In January 1945 the U.S. Army decided that it wanted to give its troops in Italy a taste of a back-home tradition—football on New Year’s Day. And that’s how the Spaghetti Bowl came to be.

In the game, a team from the Fifth Army took on members of the 12th Air Force at a stadium in Florence, Italy. Though the game was, according to LIFE’s report in its Jan. 26, 1945 issue, “only three hours’ jeep ride from the front,” it looked an awful lot like what football fans were experiencing that same day at the college bowl games back home:

The audience of 25,000 GIs, WACs and Army nurses got hot dogs and a complete USO show between the halves. They cheered two pretty Bowl queens and booed when the drum majorette tried to cover her legs from the cold. They were serenaded by two 36-piece bands. They chanted “We want a touchdown” at the Fifth Army’s team, which called itself “The Krautclouters.”

The Army team, which included one player with NFL experience—Cecil Sturgeon, who had played offensive tackle with the Philadelphia Eagles before the war—won the exhibition 20-0. The Spaghetti Bowl was not a unique occurrence, as the military staged a number of footbell games in Europe for the entertainment of its soldiers abroad. On the same day as the Spaghetti Bowl, the Army also had three other games going: the Riviera Bowl in Marseille, the Coffee Bowl in London and the Potato Bowl in Belfast.

The photos of the Spaghetti Bowl were taken by LIFE’s estimable Margaret Bourke-White, and they capture the pageantry that was meant to replicate the joys of the American football. But the reminders of war remained close by. LIFE said that the “the game was played under the cover of P-38s because the Luftwaffe had promised to come to the game too” and noted that the festivities were a respite from the grim task of fighting through the winter in the snowy mountains of Northern Italy. The story termed that mission the war’s “forgotten front” because its chief strategic purpose was to occupy German forces that would otherwise be slowing down the more glorious mission: the Allied drive into Germany.

The issue of LIFE in which the Spaghetti bowl appeared featured on its cover a wounded soldier. That is a reminder of the reality from which the football game served as a distraction.

An aerial view of Berta Municipal Stadium in Florence, Italy where the Spaghetti Bowl took place, January 1945.

Margaret Bourke-White/LIFE Picture Collection/Shutterstock

Drum majorette Peggy Jean Roan, a USO entertainer, performed during a football game between the 5th Army and the 12th Air Force teams.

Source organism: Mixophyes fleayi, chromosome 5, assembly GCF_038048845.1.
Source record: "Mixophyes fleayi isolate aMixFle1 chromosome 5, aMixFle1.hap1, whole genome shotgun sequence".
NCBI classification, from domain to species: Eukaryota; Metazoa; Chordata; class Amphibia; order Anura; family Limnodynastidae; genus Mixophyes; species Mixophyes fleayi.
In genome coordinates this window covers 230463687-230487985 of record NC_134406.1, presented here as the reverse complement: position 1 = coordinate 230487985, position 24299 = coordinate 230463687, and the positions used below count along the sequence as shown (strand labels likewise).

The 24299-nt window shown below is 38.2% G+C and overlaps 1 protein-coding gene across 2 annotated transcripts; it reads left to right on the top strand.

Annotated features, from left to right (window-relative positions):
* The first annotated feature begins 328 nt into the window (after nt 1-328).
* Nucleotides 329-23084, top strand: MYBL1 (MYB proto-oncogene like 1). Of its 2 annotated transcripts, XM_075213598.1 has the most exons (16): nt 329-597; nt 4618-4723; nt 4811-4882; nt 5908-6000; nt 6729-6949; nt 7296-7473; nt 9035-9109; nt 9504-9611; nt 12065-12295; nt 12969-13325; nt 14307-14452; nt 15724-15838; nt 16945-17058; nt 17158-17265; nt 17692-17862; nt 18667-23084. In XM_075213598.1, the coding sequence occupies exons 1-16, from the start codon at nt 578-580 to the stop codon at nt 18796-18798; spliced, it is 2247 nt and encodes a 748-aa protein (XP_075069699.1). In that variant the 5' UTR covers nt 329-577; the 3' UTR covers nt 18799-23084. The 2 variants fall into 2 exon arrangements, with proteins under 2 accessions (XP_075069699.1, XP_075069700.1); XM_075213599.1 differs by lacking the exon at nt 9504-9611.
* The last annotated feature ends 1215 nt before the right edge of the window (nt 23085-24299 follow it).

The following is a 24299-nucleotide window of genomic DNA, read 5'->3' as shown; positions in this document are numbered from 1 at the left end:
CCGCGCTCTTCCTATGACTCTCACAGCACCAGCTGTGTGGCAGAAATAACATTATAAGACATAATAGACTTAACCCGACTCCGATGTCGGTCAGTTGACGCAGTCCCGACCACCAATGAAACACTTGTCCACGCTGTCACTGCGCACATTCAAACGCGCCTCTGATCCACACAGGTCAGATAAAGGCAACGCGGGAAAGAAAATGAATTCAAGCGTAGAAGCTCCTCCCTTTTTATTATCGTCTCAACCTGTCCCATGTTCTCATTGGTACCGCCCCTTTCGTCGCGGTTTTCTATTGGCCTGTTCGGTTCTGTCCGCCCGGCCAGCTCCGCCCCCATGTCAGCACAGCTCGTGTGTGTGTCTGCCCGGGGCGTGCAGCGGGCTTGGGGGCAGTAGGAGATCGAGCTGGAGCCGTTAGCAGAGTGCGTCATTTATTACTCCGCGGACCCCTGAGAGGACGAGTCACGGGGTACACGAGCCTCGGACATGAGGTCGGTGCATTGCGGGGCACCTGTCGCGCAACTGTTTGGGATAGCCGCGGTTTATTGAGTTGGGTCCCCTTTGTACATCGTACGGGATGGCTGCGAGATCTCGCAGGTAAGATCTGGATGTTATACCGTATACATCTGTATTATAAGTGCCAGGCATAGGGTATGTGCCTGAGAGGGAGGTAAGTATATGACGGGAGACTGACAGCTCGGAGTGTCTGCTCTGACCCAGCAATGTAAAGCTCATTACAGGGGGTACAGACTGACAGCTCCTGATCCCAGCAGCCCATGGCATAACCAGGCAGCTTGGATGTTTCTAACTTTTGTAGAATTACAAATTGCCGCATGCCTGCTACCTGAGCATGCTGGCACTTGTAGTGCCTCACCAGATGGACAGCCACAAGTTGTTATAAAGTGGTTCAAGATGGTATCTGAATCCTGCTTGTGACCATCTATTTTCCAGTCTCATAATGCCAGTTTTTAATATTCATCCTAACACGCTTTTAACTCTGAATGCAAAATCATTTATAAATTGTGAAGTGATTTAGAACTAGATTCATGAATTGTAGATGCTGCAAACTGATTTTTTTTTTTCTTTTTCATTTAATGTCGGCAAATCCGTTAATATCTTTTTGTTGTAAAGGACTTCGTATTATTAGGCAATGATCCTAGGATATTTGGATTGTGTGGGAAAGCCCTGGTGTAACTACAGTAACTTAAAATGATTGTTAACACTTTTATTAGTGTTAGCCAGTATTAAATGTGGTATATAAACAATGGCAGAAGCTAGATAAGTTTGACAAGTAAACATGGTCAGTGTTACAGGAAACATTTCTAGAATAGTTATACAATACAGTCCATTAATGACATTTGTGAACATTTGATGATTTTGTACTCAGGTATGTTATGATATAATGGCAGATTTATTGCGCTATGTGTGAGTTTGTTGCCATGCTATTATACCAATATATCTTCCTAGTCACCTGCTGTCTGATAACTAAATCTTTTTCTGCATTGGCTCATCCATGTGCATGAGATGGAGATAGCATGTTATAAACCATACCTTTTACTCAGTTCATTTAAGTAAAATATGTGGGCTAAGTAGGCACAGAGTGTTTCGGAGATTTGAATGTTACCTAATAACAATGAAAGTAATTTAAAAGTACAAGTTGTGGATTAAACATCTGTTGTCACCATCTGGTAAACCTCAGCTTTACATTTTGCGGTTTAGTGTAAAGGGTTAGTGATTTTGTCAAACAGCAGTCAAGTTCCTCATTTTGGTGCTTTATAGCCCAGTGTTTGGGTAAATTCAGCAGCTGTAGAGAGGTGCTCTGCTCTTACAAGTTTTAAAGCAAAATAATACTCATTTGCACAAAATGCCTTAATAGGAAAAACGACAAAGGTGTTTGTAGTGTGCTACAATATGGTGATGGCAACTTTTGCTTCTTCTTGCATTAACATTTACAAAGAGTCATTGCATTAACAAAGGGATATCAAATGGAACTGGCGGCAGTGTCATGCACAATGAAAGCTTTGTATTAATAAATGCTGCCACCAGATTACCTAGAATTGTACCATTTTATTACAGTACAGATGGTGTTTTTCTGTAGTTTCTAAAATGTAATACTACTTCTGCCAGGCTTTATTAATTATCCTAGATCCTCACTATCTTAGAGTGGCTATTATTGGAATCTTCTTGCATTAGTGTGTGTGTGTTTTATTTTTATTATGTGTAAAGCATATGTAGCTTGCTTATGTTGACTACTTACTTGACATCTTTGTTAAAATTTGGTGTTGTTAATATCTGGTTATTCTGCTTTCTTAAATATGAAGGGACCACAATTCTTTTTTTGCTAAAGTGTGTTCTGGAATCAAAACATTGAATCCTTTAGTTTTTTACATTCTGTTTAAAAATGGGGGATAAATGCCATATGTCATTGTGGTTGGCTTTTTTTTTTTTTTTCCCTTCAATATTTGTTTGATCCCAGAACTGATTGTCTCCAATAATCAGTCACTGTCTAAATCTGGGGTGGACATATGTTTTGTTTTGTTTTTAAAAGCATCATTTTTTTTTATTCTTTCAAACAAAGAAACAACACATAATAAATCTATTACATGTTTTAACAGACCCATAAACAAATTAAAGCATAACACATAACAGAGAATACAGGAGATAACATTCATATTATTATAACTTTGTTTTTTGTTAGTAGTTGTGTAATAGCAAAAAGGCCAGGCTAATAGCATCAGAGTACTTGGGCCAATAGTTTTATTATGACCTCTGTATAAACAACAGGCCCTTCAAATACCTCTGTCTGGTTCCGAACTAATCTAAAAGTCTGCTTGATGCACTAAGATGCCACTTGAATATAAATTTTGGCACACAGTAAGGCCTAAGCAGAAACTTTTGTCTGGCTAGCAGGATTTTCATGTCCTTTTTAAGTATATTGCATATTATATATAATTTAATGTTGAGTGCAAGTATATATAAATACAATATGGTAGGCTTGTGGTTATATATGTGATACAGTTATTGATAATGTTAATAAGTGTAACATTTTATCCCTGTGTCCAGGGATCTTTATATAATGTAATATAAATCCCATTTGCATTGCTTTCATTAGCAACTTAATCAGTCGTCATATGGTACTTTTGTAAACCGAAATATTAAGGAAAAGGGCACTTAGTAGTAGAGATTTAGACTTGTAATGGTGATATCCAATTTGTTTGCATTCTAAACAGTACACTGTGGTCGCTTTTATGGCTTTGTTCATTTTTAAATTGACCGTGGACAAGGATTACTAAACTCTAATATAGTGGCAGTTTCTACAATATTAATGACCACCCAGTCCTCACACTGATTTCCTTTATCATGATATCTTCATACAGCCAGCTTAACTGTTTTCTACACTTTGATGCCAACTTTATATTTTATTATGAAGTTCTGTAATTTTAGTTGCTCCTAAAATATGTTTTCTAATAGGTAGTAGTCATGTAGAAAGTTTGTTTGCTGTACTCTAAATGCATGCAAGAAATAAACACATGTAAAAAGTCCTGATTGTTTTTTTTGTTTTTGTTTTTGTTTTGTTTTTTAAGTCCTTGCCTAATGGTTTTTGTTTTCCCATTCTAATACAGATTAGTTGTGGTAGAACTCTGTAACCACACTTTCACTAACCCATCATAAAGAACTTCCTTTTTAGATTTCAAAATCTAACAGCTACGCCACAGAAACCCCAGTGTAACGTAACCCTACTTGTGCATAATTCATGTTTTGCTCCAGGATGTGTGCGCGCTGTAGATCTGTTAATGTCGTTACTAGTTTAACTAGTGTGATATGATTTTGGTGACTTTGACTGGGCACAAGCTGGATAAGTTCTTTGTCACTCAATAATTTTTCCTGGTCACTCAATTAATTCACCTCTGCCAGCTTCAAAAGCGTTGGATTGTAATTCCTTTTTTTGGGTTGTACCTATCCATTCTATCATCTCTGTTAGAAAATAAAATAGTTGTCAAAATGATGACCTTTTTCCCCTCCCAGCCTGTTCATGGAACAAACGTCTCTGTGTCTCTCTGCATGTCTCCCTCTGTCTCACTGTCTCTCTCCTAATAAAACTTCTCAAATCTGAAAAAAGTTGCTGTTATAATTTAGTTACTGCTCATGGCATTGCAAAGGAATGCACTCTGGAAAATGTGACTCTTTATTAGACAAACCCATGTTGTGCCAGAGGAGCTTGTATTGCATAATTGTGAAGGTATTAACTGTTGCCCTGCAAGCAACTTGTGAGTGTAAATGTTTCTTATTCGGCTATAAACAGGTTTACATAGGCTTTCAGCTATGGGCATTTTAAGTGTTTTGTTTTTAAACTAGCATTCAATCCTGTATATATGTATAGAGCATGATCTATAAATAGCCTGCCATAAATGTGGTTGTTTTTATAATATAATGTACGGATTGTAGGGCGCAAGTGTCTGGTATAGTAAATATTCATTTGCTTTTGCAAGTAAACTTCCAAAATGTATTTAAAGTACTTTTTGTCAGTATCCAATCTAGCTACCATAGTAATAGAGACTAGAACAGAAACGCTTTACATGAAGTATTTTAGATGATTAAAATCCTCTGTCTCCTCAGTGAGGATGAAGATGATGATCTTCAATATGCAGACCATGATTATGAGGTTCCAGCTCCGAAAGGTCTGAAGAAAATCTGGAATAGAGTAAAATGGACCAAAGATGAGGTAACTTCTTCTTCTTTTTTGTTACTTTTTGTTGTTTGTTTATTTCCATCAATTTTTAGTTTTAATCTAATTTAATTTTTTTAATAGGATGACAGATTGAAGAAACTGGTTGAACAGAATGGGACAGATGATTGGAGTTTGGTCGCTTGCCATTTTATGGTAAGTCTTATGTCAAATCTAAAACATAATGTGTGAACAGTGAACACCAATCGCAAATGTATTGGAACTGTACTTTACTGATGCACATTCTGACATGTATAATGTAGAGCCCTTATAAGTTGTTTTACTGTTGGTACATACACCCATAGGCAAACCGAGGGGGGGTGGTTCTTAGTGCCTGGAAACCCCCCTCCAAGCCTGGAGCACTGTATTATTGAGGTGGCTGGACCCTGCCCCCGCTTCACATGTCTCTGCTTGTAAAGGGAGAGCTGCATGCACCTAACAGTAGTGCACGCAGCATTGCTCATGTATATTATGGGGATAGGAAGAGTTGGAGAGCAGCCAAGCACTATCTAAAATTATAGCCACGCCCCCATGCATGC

Margaret Bourke-White/LIFE Picture Collection/Shutterstock

A member of the Women in the Air Force rode on a float made by decorating a jeep with a propellor during the Spaghetti Bowl in Florence, Italy, 1945.

Margaret Bourke-White/LIFE Picture Collection/Shutterstock

A crowd of 25,000 at the Spaghetti Bowl, a football game between the 5th Army and the 12th Air Force, in Florence, Italy, 1945.

Margaret Bourke-White/LIFE Picture Collection/Shutterstock

Teams from the 5th Army and the 12th Air Force competed at the Spaghetti Bowl in Florence, Italy, Jan. 1945.

Margaret Bourke-White/LIFE Picture Collection/Shutterstock

A crowd of 25,000 at the Spaghetti Bowl, a football game between the 5th Army and the 12th Air Force, in Florence, Italy, 1945.

Margaret Bourke-White/LIFE Picture Collection/Shutterstock

Teams from the 5th Army and the 12th Air Force competed at the Spaghetti Bowl in Florence, Italy, Jan. 1945.

Margaret Bourke-White/LIFE Picture Collection/Shutterstock

Edward Shanks, a fullback for the Army football team, posed with drum majorette Peggy Jean Roan, a USO entertainer, at the Berta Stadium in Florence, Italy, during the Spaghetti Bowl, 1945.

Margaret Bourke-White/LIFE Picture Collection/Shutterstock

A scene from the Spaghetti Bowl, a football game between the 5th Army and the 12th Air Force, in Florence, Italy 1945.

Margaret Bourke-White/LIFE Picture Collection/Shutterstock

Entertainment during the Spaghetti Bowl football game in Florence, Italy, 1945.

Margaret Bourke-White/LIFE Picture Collection/Shutterstock

A crowd of 25,000 at the Spaghetti Bowl, a football game between the 5th Army and the 12th Air Force, in Florence, Italy, 1945.

Margaret Bourke-White/LIFE Picture Collection/Shutterstock

Peggy Jean Roan of the U.S.O. entertained during the Spaghetti Bowl, a football game between the 5th Army and 12th Air Force in Florence, Italy, 1945.

Margaret Bourke-White/LIFE Picture Collection/Shutterstock

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